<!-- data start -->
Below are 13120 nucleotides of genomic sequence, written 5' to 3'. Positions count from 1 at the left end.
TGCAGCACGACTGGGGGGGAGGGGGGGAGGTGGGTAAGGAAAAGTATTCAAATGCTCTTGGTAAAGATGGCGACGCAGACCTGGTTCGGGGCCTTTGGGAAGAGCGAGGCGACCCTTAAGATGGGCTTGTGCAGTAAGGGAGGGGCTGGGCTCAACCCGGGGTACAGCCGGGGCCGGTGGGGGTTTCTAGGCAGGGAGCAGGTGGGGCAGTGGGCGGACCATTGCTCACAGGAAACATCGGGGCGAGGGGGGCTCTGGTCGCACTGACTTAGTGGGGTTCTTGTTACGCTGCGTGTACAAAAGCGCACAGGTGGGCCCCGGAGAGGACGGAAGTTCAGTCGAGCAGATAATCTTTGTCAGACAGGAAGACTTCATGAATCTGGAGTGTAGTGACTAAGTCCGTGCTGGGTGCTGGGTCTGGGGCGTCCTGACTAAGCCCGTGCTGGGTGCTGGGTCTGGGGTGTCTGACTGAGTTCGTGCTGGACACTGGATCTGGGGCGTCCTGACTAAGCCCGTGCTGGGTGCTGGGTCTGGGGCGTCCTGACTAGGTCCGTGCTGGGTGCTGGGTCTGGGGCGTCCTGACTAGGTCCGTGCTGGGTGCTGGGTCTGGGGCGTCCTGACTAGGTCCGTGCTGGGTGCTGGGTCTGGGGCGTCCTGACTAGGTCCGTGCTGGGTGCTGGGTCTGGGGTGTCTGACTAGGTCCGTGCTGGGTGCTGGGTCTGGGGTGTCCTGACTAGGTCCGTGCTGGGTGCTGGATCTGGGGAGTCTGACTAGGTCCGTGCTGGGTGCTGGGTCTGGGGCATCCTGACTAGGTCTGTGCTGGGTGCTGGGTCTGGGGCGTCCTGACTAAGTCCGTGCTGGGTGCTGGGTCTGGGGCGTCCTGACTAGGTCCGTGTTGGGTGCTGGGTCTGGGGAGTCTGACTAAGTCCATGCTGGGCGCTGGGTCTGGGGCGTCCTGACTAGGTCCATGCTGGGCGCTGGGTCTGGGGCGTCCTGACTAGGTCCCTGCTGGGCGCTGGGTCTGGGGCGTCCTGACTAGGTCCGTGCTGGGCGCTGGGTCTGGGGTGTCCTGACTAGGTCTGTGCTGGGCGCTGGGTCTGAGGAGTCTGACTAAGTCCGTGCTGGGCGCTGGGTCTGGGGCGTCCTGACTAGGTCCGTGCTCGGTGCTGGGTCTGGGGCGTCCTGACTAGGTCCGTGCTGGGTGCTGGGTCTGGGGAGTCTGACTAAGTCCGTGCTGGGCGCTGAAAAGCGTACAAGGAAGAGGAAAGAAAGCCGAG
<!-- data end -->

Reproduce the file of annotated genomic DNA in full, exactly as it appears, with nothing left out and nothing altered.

Below are 13120 nucleotides of genomic sequence, written 5' to 3'. Positions count from 1 at the left end.
TGCAGCACGACTGGGGGGGAGGGGGGGAGGTGGGTAAGGAAAAGTATTCAAATGCTCTTGGTAAAGATGGCGACGCAGACCTGGTTCGGGGCCTTTGGGAAGAGCGAGGCGACCCTTAAGATGGGCTTGTGCAGTAAGGGAGGGGCTGGGCTCAACCCGGGGTACAGCCGGGGCCGGTGGGGGTTTCTAGGCAGGGAGCAGGTGGGGCAGTGGGCGGACCATTGCTCACAGGAAACATCGGGGCGAGGGGGGCTCTGGTCGCACTGACTTAGTGGGGTTCTTGTTACGCTGCGTGTACAAAAGCGCACAGGTGGGCCCCGGAGAGGACGGAAGTTCAGTCGAGCAGATAATCTTTGTCAGACAGGAAGACTTCATGAATCTGGAGTGTAGTGACTAAGTCCGTGCTGGGTGCTGGGTCTGGGGCGTCCTGACTAAGCCCGTGCTGGGTGCTGGGTCTGGGGTGTCTGACTGAGTTCGTGCTGGACACTGGATCTGGGGCGTCCTGACTAAGCCCGTGCTGGGTGCTGGGTCTGGGGCGTCCTGACTAGGTCCGTGCTGGGTGCTGGGTCTGGGGCGTCCTGACTAGGTCCGTGCTGGGTGCTGGGTCTGGGGCGTCCTGACTAGGTCCGTGCTGGGTGCTGGGTCTGGGGCGTCCTGACTAGGTCCGTGCTGGGTGCTGGGTCTGGGGTGTCTGACTAGGTCCGTGCTGGGTGCTGGGTCTGGGGTGTCCTGACTAGGTCCGTGCTGGGTGCTGGATCTGGGGAGTCTGACTAGGTCCGTGCTGGGTGCTGGGTCTGGGGCATCCTGACTAGGTCTGTGCTGGGTGCTGGGTCTGGGGCGTCCTGACTAAGTCCGTGCTGGGTGCTGGGTCTGGGGCGTCCTGACTAGGTCCGTGTTGGGTGCTGGGTCTGGGGAGTCTGACTAAGTCCATGCTGGGCGCTGGGTCTGGGGCGTCCTGACTAGGTCCATGCTGGGCGCTGGGTCTGGGGCGTCCTGACTAGGTCCCTGCTGGGCGCTGGGTCTGGGGCGTCCTGACTAGGTCCGTGCTGGGCGCTGGGTCTGGGGTGTCCTGACTAGGTCTGTGCTGGGCGCTGGGTCTGAGGAGTCTGACTAAGTCCGTGCTGGGCGCTGGGTCTGGGGCGTCCTGACTAGGTCCGTGCTCGGTGCTGGGTCTGGGGCGTCCTGACTAGGTCCGTGCTGGGTGCTGGGTCTGGGGAGTCTGACTAAGTCCGTGCTGGGCGCTGAAAAGCGTACAAGGAAGAGGAAAGAAAGCCGAG